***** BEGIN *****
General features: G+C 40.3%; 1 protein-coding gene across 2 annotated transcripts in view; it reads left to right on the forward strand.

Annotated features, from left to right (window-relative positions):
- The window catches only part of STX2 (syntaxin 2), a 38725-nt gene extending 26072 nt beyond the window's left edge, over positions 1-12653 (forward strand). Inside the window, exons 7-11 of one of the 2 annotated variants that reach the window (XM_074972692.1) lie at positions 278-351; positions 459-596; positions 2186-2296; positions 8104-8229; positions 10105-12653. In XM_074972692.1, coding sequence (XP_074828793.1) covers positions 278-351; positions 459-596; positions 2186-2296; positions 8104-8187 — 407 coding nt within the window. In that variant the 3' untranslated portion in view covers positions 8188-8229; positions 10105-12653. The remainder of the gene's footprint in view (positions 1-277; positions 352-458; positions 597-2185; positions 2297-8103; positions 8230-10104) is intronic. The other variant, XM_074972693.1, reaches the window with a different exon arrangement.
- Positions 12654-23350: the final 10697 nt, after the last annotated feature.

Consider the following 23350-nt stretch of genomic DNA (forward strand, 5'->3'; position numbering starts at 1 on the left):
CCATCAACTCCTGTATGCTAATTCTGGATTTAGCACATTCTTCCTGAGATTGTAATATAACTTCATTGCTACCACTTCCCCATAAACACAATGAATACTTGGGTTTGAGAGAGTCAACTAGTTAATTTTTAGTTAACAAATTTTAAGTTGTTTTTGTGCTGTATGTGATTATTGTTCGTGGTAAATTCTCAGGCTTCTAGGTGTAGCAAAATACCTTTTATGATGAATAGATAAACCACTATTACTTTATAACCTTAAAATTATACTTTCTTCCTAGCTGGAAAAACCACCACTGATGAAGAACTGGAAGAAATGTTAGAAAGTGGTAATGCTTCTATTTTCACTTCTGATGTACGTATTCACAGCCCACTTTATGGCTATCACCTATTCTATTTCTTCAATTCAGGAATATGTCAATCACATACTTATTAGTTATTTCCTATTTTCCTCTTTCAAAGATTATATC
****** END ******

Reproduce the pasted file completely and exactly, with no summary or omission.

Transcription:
General features: G+C 40.3%; 1 protein-coding gene across 2 annotated transcripts in view; it reads left to right on the forward strand.

Annotated features, from left to right (window-relative positions):
- The window catches only part of STX2 (syntaxin 2), a 38725-nt gene extending 26072 nt beyond the window's left edge, over positions 1-12653 (forward strand). Inside the window, exons 7-11 of one of the 2 annotated variants that reach the window (XM_074972692.1) lie at positions 278-351; positions 459-596; positions 2186-2296; positions 8104-8229; positions 10105-12653. In XM_074972692.1, coding sequence (XP_074828793.1) covers positions 278-351; positions 459-596; positions 2186-2296; positions 8104-8187 — 407 coding nt within the window. In that variant the 3' untranslated portion in view covers positions 8188-8229; positions 10105-12653. The remainder of the gene's footprint in view (positions 1-277; positions 352-458; positions 597-2185; positions 2297-8103; positions 8230-10104) is intronic. The other variant, XM_074972693.1, reaches the window with a different exon arrangement.
- Positions 12654-23350: the final 10697 nt, after the last annotated feature.

Consider the following 23350-nt stretch of genomic DNA (forward strand, 5'->3'; position numbering starts at 1 on the left):
CCATCAACTCCTGTATGCTAATTCTGGATTTAGCACATTCTTCCTGAGATTGTAATATAACTTCATTGCTACCACTTCCCCATAAACACAATGAATACTTGGGTTTGAGAGAGTCAACTAGTTAATTTTTAGTTAACAAATTTTAAGTTGTTTTTGTGCTGTATGTGATTATTGTTCGTGGTAAATTCTCAGGCTTCTAGGTGTAGCAAAATACCTTTTATGATGAATAGATAAACCACTATTACTTTATAACCTTAAAATTATACTTTCTTCCTAGCTGGAAAAACCACCACTGATGAAGAACTGGAAGAAATGTTAGAAAGTGGTAATGCTTCTATTTTCACTTCTGATGTACGTATTCACAGCCCACTTTATGGCTATCACCTATTCTATTTCTTCAATTCAGGAATATGTCAATCACATACTTATTAGTTATTTCCTATTTTCCTCTTTCAAAGATTATATC